Home Centraide kicks off fundraising year with a mission to surpass themselves

Centraide kicks off fundraising year with a mission to surpass themselves

by admin October 3, 2010

Centraide kicks off fundraising year with a mission to surpass themselves

by admin October 3, 2010

The season of giving starts a little earlier for Centraide. The aid organization is hoping, with the help of generous Montrealers, to be able to give a little more than last year.

Every year Centraide, the French chapter of United Way, kicks off a variety of fundraising campaigns in Montreal starting in the fall to help raise money for those in need. Last week, the organization started its annual campaign by setting a mission for itself: to raise $55.3 million by Dec. 15 and surpass last year’s total by a full million.

The success of this mission, according to Michèle Thibodeau-DeGuire, president and executive director of Centraide of Greater Montreal, begins with the people in this city.

“If you add a few thousand more people giving, that would make a big difference,” she said, adding that companies have also expressed support for the new mission. “Corporations have told us that gifts would be a bit higher.”

Thidobeau-DeGuire clearly believes their new goal is attainable, partly because the reputation of the organization is spreading and people are seeing the positive effects of the programs they fund.

Centraide develops programs around the city for people of all ages and ethnicities, which in the past has included programs to assist young people living in poverty as well as projects targeting new immigrants and the elderly. Thibodeau-DeGuire explained that people are more willing to donate money, because they realize that their is a need for these types of projects in the city.

“It is an incredible opportunity to invest in specific projects that have a lot of capacity to change things,” she said.

One of the new programs Centraide is starting is called Pathways to Success, a Verdun-based program which encourages students to stay in school. Thibodeau-DeGuire said the results in a sister program in Toronto have been incredible. The numbers of students continuing their education and going to college in lower income families increased from 20 per cent to 80 per cent.

Concordia is actually the first university to have a student body organize campaign drives for Centraide and sit on their board of directors, which Thibodeau-DeGuire called a new and exciting approach in raising awareness of the issues in the city in younger people. She said that Concordia is the force behind Montreal, because it has students that come from all over the world and walks of life and it fascinates her how involved Concordia students are in the Montreal community.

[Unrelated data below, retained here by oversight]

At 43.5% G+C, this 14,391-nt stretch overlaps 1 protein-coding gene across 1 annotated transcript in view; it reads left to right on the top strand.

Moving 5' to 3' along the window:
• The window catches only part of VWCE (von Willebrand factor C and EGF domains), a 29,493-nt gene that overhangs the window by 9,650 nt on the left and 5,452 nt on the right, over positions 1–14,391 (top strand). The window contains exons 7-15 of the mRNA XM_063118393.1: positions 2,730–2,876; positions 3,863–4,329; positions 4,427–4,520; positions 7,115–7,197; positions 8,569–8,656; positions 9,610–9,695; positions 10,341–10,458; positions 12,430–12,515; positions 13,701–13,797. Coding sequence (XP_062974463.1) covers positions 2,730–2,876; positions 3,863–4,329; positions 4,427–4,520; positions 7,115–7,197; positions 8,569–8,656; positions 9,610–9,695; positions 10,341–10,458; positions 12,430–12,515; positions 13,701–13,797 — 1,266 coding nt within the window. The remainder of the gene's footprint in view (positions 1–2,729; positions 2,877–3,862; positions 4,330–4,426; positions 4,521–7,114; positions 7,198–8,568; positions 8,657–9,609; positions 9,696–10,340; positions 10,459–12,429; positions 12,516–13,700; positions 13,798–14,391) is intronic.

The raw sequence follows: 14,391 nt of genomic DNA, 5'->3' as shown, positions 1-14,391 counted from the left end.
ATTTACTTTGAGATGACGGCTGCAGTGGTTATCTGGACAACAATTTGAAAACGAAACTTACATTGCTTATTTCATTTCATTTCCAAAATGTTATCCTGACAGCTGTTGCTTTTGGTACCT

“Concordia is the example of what Montreal can become,” Thibodeau-DeGuire said.

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The season of giving starts a little earlier for Centraide. The aid organization is hoping, with the help of generous Montrealers, to be able to give a little more than last year.

Every year Centraide, the French chapter of United Way, kicks off a variety of fundraising campaigns in Montreal starting in the fall to help raise money for those in need. Last week, the organization started its annual campaign by setting a mission for itself: to raise $55.3 million by Dec. 15 and surpass last year’s total by a full million.

The success of this mission, according to Michèle Thibodeau-DeGuire, president and executive director of Centraide of Greater Montreal, begins with the people in this city.

“If you add a few thousand more people giving, that would make a big difference,” she said, adding that companies have also expressed support for the new mission. “Corporations have told us that gifts would be a bit higher.”

Thidobeau-DeGuire clearly believes their new goal is attainable, partly because the reputation of the organization is spreading and people are seeing the positive effects of the programs they fund.

Centraide develops programs around the city for people of all ages and ethnicities, which in the past has included programs to assist young people living in poverty as well as projects targeting new immigrants and the elderly. Thibodeau-DeGuire explained that people are more willing to donate money, because they realize that their is a need for these types of projects in the city.

“It is an incredible opportunity to invest in specific projects that have a lot of capacity to change things,” she said.

One of the new programs Centraide is starting is called Pathways to Success, a Verdun-based program which encourages students to stay in school. Thibodeau-DeGuire said the results in a sister program in Toronto have been incredible. The numbers of students continuing their education and going to college in lower income families increased from 20 per cent to 80 per cent.

Concordia is actually the first university to have a student body organize campaign drives for Centraide and sit on their board of directors, which Thibodeau-DeGuire called a new and exciting approach in raising awareness of the issues in the city in younger people. She said that Concordia is the force behind Montreal, because it has students that come from all over the world and walks of life and it fascinates her how involved Concordia students are in the Montreal community.

“Concordia is the example of what Montreal can become,” Thibodeau-DeGuire said.

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